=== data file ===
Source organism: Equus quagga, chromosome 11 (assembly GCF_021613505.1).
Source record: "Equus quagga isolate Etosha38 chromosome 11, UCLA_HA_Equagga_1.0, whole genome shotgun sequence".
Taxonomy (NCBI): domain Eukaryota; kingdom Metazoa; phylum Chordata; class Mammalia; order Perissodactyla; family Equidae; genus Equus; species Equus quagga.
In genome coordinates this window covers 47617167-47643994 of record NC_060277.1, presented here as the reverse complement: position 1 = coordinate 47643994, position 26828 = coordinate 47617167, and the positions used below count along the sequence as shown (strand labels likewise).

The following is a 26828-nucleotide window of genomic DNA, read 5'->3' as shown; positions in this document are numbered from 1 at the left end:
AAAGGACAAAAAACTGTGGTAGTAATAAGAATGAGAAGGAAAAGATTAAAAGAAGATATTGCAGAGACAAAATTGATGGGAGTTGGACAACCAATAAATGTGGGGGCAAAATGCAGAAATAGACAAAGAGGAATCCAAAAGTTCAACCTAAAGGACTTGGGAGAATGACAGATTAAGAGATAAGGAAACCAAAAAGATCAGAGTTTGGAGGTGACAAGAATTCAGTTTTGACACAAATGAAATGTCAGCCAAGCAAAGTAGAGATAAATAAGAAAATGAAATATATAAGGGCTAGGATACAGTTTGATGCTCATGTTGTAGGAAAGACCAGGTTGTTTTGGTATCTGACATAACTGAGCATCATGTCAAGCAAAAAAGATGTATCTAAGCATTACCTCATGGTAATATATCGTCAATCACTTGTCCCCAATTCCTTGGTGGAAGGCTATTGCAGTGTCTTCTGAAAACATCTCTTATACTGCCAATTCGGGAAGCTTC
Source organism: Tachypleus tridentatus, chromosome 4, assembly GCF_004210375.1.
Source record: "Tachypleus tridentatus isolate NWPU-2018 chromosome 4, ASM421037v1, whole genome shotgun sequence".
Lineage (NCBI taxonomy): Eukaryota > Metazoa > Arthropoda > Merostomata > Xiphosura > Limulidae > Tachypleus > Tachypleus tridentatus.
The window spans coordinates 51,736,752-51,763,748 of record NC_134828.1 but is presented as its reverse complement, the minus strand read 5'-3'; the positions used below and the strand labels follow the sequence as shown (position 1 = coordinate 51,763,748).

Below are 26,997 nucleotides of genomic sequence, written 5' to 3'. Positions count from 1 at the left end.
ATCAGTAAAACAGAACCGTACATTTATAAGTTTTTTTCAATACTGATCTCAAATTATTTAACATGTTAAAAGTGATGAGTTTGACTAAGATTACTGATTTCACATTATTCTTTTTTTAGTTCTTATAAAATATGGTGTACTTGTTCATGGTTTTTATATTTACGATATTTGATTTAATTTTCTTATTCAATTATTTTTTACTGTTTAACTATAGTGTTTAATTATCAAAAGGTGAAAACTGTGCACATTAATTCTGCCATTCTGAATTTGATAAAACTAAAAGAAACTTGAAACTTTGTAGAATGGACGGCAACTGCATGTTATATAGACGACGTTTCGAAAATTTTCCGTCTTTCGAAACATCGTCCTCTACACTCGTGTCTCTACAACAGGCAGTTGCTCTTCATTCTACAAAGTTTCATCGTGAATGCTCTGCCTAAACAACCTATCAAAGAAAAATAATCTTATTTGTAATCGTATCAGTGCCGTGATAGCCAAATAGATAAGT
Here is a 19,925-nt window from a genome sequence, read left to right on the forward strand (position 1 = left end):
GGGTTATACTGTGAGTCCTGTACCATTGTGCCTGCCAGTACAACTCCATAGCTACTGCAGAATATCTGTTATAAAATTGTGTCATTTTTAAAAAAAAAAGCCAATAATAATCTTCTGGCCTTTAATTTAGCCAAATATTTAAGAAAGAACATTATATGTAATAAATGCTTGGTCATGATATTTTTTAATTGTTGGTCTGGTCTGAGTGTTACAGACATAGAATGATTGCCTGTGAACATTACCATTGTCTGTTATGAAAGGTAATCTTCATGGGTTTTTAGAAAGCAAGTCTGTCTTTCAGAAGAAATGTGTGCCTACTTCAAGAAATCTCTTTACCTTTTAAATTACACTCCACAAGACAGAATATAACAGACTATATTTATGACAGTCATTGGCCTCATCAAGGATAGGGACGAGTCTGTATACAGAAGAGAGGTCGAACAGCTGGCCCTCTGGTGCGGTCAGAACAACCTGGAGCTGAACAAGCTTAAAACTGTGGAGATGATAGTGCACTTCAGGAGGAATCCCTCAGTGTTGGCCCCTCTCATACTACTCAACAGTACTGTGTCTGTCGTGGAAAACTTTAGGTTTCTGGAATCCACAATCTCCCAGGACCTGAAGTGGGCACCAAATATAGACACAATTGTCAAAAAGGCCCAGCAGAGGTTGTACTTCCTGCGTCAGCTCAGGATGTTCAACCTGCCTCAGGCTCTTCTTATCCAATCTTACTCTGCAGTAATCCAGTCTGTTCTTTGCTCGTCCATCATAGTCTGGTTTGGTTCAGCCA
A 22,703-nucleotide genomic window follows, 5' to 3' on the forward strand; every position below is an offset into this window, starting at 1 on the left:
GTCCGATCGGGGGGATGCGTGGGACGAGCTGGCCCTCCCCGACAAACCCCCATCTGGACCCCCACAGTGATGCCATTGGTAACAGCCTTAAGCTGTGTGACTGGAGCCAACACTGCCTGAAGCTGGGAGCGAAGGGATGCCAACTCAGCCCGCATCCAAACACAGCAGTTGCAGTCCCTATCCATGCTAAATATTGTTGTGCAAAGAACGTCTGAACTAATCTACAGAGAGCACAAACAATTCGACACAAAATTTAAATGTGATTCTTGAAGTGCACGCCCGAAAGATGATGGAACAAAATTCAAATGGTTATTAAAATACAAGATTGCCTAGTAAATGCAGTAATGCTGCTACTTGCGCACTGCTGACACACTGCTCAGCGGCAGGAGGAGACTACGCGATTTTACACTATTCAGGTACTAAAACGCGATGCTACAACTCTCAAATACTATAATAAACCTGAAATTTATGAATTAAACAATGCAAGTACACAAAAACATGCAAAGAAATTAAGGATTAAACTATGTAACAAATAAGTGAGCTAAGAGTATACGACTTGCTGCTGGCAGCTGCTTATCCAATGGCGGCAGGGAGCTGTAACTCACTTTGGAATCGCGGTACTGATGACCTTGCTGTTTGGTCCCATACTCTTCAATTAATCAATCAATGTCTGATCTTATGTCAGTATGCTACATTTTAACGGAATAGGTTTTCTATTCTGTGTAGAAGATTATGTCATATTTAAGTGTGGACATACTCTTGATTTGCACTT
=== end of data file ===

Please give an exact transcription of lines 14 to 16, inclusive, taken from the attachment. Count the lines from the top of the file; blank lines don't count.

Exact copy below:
GGGTTATACTGTGAGTCCTGTACCATTGTGCCTGCCAGTACAACTCCATAGCTACTGCAGAATATCTGTTATAAAATTGTGTCATTTTTAAAAAAAAAAGCCAATAATAATCTTCTGGCCTTTAATTTAGCCAAATATTTAAGAAAGAACATTATATGTAATAAATGCTTGGTCATGATATTTTTTAATTGTTGGTCTGGTCTGAGTGTTACAGACATAGAATGATTGCCTGTGAACATTACCATTGTCTGTTATGAAAGGTAATCTTCATGGGTTTTTAGAAAGCAAGTCTGTCTTTCAGAAGAAATGTGTGCCTACTTCAAGAAATCTCTTTACCTTTTAAATTACACTCCACAAGACAGAATATAACAGACTATATTTATGACAGTCATTGGCCTCATCAAGGATAGGGACGAGTCTGTATACAGAAGAGAGGTCGAACAGCTGGCCCTCTGGTGCGGTCAGAACAACCTGGAGCTGAACAAGCTTAAAACTGTGGAGATGATAGTGCACTTCAGGAGGAATCCCTCAGTGTTGGCCCCTCTCATACTACTCAACAGTACTGTGTCTGTCGTGGAAAACTTTAGGTTTCTGGAATCCACAATCTCCCAGGACCTGAAGTGGGCACCAAATATAGACACAATTGTCAAAAAGGCCCAGCAGAGGTTGTACTTCCTGCGTCAGCTCAGGATGTTCAACCTGCCTCAGGCTCTTCTTATCCAATCTTACTCTGCAGTAATCCAGTCTGTTCTTTGCTCGTCCATCATAGTCTGGTTTGGTTCAGCCA
A 22,703-nucleotide genomic window follows, 5' to 3' on the forward strand; every position below is an offset into this window, starting at 1 on the left:
GTCCGATCGGGGGGATGCGTGGGACGAGCTGGCCCTCCCCGACAAACCCCCATCTGGACCCCCACAGTGATGCCATTGGTAACAGCCTTAAGCTGTGTGACTGGAGCCAACACTGCCTGAAGCTGGGAGCGAAGGGATGCCAACTCAGCCCGCATCCAAACACAGCAGTTGCAGTCCCTATCCATGCTAAATATTGTTGTGCAAAGAACGTCTGAACTAATCTACAGAGAGCACAAACAATTCGACACAAAATTTAAATGTGATTCTTGAAGTGCACGCCCGAAAGATGATGGAACAAAATTCAAATGGTTATTAAAATACAAGATTGCCTAGTAAATGCAGTAATGCTGCTACTTGCGCACTGCTGACACACTGCTCAGCGGCAGGAGGAGACTACGCGATTTTACACTATTCAGGTACTAAAACGCGATGCTACAACTCTCAAATACTATAATAAACCTGAAATTTATGAATTAAACAATGCAAGTACACAAAAACATGCAAAGAAATTAAGGATTAAACTATGTAACAAATAAGTGAGCTAAGAGTATACGACTTGCTGCTGGCAGCTGCTTATCCAATGGCGGCAGGGAGCTGTAACTCACTTTGGAATCGCGGTACTGATGACCTTGCTGTTTGGTCCCATACTCTTCAATTAATCAATCAATGTCTGATCTTATGTCAGTATGCTACATTTTAACGGAATAGGTTTTCTATTCTGTGTAGAAGATTATGTCATATTTAAGTGTGGACATACTCTTGATTTGCACTT